Bruce Boudreau

Boudreau: Ducks ‘don’t know what we’re going to do’ with No. 1 goalie gig


In news overshadowed by clinching the Pacific Division, the Anaheim Ducks blew the doors wide open for a potential goalie controversy — and it came from their head coach, Bruce Boudreau.

Per the L.A. Times:

Asked if he expects to remain in goal over primary starter Jonas Hiller or 19-win rookie Frederik Andersen in the playoffs, [John] Gibson said, “We’ll see.”

Of his decision to play Gibson on Wednesday, Boudreau said, “It’s a little bit of a gamble … My gut feeling [was] that he’d be the guy at this stage who’d really jump up and do a bang-up job for us.

“I don’t know what we’re going to do now.”

Gibson, 20, is regarded as one of the best young goaltending prospects in the world. He captured tournament MVP at the ’13 World Juniors before performing equally well for the U.S. at the ’13 Worlds, backstopping the Americans to bronze while posting a 1.56 GAA and .951 save percentage.

In two games this year — and yes, they’re the first and only two NHL games of his career — Gibson has looked great, going 2-0-0 while posting a 1.00 GAA and .946 save percentage, with one shutout.

The big key, it seems, is that Boudreau went with Gibson for Wednesday’s game against the Sharks. The Ducks spoke about that game with great importance afterward, saying they were fired up to clinch the Pacific Division and force San Jose to face Los Angeles in the opening round — so, in short, Boudreau rolled the dice and went with Gibson in a game the Ducks really wanted.


Compounding matters is the current state of Anaheim’s other goalies, Jonas Hiller and Frederik Andersen. Hiller has been mired in a slump for nearly a month, forcing Boudreau to admit the Swiss goalie was “really lacking in confidence.” Andersen, who’s enjoying a great rookie campaign and leading all first-year goalie in wins (19), is currently sidelined with an upper-body injury — with the Ducks offering very little as to when he’ll be able to return.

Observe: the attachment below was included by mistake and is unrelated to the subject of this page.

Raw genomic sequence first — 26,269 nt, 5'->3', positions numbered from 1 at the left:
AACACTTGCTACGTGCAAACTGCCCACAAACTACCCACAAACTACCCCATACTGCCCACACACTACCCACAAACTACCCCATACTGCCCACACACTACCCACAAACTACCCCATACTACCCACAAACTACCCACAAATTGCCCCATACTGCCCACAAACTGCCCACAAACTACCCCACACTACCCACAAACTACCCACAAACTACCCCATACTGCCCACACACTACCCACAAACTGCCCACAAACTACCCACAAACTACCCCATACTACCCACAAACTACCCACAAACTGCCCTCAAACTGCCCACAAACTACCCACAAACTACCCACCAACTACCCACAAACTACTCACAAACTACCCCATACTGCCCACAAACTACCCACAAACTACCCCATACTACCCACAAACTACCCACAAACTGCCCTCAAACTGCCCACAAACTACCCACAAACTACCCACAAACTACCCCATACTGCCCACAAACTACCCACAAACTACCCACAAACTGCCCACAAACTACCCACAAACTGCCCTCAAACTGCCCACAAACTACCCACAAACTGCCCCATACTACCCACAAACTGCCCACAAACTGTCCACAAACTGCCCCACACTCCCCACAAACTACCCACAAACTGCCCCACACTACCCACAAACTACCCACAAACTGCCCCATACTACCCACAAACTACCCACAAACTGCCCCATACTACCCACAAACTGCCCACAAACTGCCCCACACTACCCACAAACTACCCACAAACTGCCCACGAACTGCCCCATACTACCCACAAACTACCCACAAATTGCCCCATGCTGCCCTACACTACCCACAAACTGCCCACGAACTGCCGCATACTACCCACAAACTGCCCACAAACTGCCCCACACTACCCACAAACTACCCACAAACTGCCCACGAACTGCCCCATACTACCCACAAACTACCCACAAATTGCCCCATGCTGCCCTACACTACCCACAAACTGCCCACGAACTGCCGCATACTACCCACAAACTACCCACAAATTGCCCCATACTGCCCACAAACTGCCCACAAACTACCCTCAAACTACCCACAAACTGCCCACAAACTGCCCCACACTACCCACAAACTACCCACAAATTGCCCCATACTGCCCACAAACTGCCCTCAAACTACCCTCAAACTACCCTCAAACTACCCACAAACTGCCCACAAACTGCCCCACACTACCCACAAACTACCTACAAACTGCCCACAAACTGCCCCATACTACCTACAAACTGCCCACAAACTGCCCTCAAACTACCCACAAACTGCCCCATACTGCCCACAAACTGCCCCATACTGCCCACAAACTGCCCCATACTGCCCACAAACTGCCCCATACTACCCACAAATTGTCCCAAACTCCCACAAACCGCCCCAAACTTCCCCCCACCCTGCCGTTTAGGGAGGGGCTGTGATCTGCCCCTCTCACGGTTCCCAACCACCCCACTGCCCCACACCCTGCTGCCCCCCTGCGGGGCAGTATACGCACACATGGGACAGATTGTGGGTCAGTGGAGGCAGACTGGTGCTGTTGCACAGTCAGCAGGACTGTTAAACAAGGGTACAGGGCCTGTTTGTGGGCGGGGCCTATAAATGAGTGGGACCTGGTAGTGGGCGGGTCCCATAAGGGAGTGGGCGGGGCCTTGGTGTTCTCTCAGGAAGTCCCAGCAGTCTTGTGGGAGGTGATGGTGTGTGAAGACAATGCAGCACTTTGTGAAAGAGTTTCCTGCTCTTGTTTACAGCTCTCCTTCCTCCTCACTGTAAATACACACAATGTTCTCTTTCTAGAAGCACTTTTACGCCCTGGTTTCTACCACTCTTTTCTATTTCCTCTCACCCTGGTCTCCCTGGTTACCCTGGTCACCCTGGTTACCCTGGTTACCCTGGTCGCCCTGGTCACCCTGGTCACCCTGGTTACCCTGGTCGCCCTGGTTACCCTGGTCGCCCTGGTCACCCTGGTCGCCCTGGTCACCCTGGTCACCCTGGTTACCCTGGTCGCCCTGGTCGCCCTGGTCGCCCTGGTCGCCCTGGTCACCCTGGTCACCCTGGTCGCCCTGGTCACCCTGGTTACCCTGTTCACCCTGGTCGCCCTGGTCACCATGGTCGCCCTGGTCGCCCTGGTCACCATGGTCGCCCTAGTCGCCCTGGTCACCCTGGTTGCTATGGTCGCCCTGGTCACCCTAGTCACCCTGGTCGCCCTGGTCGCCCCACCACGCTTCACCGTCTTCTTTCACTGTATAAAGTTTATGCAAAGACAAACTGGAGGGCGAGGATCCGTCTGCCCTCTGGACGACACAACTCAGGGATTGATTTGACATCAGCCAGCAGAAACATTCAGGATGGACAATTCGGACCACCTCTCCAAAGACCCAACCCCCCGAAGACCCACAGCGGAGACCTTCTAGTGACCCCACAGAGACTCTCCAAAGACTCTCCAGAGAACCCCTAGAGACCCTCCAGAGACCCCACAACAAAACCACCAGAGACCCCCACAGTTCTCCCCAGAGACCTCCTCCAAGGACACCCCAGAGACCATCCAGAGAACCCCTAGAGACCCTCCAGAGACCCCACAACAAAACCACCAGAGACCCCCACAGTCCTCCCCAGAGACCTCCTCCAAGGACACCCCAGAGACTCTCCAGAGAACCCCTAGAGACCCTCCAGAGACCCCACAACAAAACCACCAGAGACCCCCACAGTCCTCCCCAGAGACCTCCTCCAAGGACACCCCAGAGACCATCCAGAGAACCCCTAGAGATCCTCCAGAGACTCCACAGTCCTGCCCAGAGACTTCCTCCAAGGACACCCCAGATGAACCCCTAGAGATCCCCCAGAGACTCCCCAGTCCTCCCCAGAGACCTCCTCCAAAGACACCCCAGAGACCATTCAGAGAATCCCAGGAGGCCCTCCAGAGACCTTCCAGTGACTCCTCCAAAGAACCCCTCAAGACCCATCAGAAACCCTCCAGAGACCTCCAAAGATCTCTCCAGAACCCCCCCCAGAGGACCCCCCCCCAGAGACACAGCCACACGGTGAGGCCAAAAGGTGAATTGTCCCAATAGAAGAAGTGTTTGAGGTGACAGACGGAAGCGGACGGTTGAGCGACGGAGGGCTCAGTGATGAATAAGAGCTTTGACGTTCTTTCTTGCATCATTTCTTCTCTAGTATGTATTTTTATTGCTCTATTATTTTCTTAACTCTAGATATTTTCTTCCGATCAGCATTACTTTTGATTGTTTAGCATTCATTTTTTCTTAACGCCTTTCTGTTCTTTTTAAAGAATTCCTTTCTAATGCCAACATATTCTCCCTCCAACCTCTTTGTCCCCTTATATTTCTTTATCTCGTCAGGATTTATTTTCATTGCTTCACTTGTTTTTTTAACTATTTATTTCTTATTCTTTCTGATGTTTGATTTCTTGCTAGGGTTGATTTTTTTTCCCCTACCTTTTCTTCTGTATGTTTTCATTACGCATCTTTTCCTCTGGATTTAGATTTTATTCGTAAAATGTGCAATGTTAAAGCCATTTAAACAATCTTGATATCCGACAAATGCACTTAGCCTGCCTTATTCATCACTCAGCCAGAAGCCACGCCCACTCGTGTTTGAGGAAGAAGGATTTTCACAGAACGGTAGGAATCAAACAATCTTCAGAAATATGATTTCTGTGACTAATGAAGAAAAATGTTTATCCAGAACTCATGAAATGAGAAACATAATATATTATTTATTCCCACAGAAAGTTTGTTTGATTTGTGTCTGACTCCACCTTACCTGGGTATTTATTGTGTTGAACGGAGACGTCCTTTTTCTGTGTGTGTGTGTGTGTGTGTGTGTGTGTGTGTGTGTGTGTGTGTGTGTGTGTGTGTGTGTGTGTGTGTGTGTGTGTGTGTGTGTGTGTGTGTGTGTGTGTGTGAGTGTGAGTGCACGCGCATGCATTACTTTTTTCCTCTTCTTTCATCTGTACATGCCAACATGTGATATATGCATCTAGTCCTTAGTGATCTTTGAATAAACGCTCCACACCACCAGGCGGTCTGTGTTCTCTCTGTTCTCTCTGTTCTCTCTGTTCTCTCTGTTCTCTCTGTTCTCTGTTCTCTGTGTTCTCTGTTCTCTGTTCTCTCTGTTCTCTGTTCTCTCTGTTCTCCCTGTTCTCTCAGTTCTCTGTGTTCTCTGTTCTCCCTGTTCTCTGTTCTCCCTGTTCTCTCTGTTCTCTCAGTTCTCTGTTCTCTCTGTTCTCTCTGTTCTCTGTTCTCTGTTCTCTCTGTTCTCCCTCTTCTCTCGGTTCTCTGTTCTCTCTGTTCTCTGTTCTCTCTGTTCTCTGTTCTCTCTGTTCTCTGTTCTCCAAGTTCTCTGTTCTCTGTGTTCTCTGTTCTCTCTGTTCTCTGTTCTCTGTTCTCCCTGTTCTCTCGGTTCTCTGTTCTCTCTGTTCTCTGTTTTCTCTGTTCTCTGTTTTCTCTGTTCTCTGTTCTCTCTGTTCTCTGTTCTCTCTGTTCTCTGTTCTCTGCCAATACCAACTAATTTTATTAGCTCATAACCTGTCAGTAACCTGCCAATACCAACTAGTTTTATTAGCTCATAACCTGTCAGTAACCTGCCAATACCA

It looks like Havlat won’t make Panthers

Martin Havlat
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As PHT’s mentioned before, the Florida Panthers stand as a fascinating contrast between youth and experience.

Let’s not kid ourselves, though; fresh faces usually beat out gray beards, at least when it comes to teams that are still trying to build toward contender status.

While it’s by no means official, two Panthers beat writers – the Miami Herald’s George Richards and the Florida Sun-Sentinel’s Harvey Fialkov – report that the Panthers are likely to pass on Martin Havlat.

It wasn’t just about the likes of Jonathan Huberdeau and Nick Bjugstad leading the charge. Other young Panthers (maybe most notably Quinton Howden and Connor Brickley) made the team, thus making Havlat less necessary.

One would assume that it might be tough for the 34-year-old to find work, at least if he insists upon only an NHL deal.

Health issues continue to dog him, but he’s no longer one of those guys who tantalizes with talent when he is healthy enough to play.

Havlat also doesn’t really bring much to the table defensively. While other veterans can kill penalties and show a little more verstaility, Havlat’s greatest selling point is scoring.

Could this be it for a solid career that may nonetheless end with a “What if?” or two?

Silfverberg is set to practice again after Torres hit

Jakob Silfverberg
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Considering all of the controversy surrounding the 41-game suspension for Raffi Torres, some might have lost track of the guy who received that hit: Jakob Silfverberg.

The good news is that, at the moment, it seems like he’s OK.

The Anaheim Ducks announced that he skated on his own and will be involved in the team’s next practice:

That falls in line with some of the fall-out from the hit, as head coach Bruce Boudreau let out a relieved “thank goodness” at the young forward seemingly dodging a bullet.

Here’s video of the hit and the suspension decision:

Silfverberg, 24, enjoyed a nice breakout in 2014-15, especially during the playoffs.

Keep in mind that injuries can sometimes crop up later than expected, especially potential head injuries/concussions. Still, it seems like the initial reaction is that the damage was minimal.